16. #41
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    Quote Originally Posted by aclinjury View Post
    And oh yeah, never buy Oakley glasses in Asia. They don't last, they will peel after a year or two.
    Likely you bought Foakley sunglasses.

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    Quote Originally Posted by bvber View Post
    Likely you bought Foakley sunglasses.
    Nope bought them here in the US. One was purchased on their website, and a couple more purchased thru their employee program. This peeling happens to HD (hi-def) Oakleys dating from 4-5 years ago to their latest Prizm ones. The fake Oakleys and the el cheapo generic sunglasses are not flaking off (probably because they have no tint layers). The issue is how Oakley infuse their coating/tint layers into their lenses. They simply don't last long under the hot, humid, and salty condition. Advid cyclists around here know this about Oakley

  18. #43
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    Quote Originally Posted by aclinjury View Post
    Nope bought them here in the US. One was purchased on their website, and a couple more purchased thru their employee program.
    But you said,
    Quote Originally Posted by aclinjury View Post
    And oh yeah, never buy Oakley glasses in Asia.

  19. #44
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    Quote Originally Posted by bvber View Post
    But you said,

    he is probably referring to the fact that Asian market receives specific "asian face or asian fit" frames.
    "That pretty much sums it up. I'm 43 and my max is ~178-180. If that HR chart was mine or Froome's, we'd be on the verge of death. But for you it probably looks like a normal workout." -TLG

    LOLOLOL

  20. #45
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    Quote Originally Posted by Lombard View Post
    I was out there in western WA and OR in July about a decade ago and realized then that the "dry season" there is relative.
    ​​​​​​​that's the problem with small sample sets. they're like anecdotes. and you end up not knowing what you're talking about.
    Yossarian: don't worry. nothing's going to happen to you that won't happen to the rest of us.

  21. #46
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    Quote Originally Posted by blackfrancois View Post
    ​​​​​​​that's the problem with small sample sets. they're like anecdotes. and you end up not knowing what you're talking about.
    Well I was out there for 10 days and while it wasn't raining every day, it wasn't dry either.

    Don't know what I'm talking about? Let's just say I simply stated my observations. I mentioned to some of the locals and they told me August is generally drier than July, but not rain-free in the summer like southern CA.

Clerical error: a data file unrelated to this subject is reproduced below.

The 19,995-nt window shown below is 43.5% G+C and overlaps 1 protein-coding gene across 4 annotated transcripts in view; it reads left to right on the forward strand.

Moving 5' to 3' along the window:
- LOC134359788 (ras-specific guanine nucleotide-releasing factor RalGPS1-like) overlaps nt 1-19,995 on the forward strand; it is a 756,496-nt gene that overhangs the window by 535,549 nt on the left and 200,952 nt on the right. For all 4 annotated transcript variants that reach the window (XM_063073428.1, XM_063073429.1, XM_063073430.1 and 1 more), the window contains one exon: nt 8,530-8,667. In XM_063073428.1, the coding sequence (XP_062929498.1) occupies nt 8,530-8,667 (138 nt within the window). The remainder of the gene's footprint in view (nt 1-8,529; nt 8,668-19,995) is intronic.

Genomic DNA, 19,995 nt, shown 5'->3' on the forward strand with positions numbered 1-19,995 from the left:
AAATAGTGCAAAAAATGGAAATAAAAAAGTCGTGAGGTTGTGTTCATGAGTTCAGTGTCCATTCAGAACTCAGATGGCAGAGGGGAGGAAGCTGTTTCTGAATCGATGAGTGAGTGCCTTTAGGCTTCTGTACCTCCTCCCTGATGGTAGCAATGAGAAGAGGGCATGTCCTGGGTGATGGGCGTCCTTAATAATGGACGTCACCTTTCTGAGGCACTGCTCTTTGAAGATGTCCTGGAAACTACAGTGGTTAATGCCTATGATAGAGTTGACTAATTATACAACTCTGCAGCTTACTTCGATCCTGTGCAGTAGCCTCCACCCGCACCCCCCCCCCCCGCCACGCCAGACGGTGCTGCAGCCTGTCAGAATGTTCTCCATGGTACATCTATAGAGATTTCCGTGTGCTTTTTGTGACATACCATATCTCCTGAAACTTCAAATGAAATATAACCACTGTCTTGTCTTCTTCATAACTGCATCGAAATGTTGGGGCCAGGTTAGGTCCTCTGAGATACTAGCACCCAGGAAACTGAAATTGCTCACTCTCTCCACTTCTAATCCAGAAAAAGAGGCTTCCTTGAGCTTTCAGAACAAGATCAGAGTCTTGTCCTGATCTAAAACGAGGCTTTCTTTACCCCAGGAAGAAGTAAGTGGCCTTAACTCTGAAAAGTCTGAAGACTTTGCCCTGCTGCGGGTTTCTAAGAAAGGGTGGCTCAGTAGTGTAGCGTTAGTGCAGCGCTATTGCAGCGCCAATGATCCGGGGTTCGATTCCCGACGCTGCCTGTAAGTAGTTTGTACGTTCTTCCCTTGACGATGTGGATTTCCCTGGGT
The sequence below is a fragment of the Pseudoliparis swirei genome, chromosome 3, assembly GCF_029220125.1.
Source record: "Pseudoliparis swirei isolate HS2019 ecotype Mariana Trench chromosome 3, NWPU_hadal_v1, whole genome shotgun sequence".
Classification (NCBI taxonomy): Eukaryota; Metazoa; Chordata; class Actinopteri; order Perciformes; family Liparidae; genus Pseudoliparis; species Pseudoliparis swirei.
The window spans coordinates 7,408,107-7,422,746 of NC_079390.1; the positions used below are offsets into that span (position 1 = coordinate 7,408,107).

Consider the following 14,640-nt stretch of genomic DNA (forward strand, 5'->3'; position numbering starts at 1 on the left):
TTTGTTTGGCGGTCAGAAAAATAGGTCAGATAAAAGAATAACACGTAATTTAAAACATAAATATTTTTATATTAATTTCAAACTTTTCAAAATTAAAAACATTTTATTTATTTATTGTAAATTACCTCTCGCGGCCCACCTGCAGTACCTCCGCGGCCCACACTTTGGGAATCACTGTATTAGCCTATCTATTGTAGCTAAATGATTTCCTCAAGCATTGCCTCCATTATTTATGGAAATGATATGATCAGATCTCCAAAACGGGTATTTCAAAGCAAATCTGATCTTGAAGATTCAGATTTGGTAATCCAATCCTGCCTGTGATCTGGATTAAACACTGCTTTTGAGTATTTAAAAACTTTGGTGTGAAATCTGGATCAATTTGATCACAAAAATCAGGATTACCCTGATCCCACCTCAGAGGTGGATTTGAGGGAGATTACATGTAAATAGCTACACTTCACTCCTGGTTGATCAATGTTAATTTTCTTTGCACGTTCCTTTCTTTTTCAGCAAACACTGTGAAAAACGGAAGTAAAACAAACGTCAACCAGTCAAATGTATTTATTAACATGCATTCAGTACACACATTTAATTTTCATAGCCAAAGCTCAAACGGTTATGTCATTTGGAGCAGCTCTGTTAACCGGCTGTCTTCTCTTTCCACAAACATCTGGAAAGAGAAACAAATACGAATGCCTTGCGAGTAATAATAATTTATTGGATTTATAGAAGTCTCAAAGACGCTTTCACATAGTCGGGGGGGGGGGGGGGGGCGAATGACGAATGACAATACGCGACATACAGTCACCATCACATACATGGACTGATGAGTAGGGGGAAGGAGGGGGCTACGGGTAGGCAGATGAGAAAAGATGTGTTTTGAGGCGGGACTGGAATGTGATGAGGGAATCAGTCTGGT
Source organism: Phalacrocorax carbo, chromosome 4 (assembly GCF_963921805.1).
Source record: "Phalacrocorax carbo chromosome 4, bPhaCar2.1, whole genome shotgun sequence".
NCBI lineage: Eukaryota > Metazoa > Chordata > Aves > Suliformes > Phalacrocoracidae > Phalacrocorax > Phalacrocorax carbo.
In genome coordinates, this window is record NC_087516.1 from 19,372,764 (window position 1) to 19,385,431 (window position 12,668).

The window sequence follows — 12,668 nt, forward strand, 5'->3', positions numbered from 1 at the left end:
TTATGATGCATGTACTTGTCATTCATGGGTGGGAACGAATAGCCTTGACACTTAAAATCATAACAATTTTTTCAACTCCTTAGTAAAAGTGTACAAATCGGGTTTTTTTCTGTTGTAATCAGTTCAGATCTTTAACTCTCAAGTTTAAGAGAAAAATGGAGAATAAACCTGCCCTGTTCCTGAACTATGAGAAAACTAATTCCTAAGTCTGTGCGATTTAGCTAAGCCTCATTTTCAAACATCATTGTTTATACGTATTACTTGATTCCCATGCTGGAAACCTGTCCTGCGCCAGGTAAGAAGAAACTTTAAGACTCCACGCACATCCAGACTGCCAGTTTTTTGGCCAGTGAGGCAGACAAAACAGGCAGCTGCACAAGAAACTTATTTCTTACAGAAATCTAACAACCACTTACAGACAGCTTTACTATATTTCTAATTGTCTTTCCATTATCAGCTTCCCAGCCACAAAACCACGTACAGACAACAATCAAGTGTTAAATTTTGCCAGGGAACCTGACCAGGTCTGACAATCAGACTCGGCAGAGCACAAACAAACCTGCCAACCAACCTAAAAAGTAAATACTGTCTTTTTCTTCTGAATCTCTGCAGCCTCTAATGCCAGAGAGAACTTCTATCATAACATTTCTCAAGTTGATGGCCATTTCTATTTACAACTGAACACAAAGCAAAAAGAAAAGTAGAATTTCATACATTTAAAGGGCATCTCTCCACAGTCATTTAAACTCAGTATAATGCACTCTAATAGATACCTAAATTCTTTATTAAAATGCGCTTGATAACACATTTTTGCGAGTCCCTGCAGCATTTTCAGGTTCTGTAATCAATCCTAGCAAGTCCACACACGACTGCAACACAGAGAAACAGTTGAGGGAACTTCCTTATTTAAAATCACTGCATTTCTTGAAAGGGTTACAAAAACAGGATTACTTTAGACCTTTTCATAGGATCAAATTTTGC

"With bicycles in particular, you need to separate between what's merely true and what's important."-- DCGriz, RBR.

    “Statistics are like bikinis. What they reveal is suggestive, but what they conceal is vital.” -- Aaron Levenstein



  22. #47
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    Quote Originally Posted by Lombard View Post
    Well I was out there for 10 days... Don't know what I'm talking about? Let's just say I simply stated my observations. I mentioned to some of the locals and they told me August is generally drier than July, but not rain-free.
    seattle averages less than an inch in july, our driest month. all this can easily be referenced. or you can go by a personal 10-day stretch.
    Yossarian: don't worry. nothing's going to happen to you that won't happen to the rest of us.

  23. #48
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    Quote Originally Posted by blackfrancois View Post
    seattle averages less than an inch in july, our driest month. all this can easily be referenced. or you can go by a personal 10-day stretch.
    That doesn't mean they don't get rainy, spritzy days. A 10 minute shower doesn't accumulate much precip unless you're talking about a heavy downpour.
    "With bicycles in particular, you need to separate between what's merely true and what's important."-- DCGriz, RBR.

    “Statistics are like bikinis. What they reveal is suggestive, but what they conceal is vital.” -- Aaron Levenstein



  24. #49
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    Normally this is when I chime in and brag, but, I think it was over 100 here on the coast. I almost didn't make it home.

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    Quote Originally Posted by mackgoo View Post
    Normally this is when I chime in and brag, but, I think it was over 100 here on the coast. I almost didn't make it home.
    I'd like to make a snarky remark about the heat on the west coast but I think I get it handed back to me this winter when we are loaded down with snow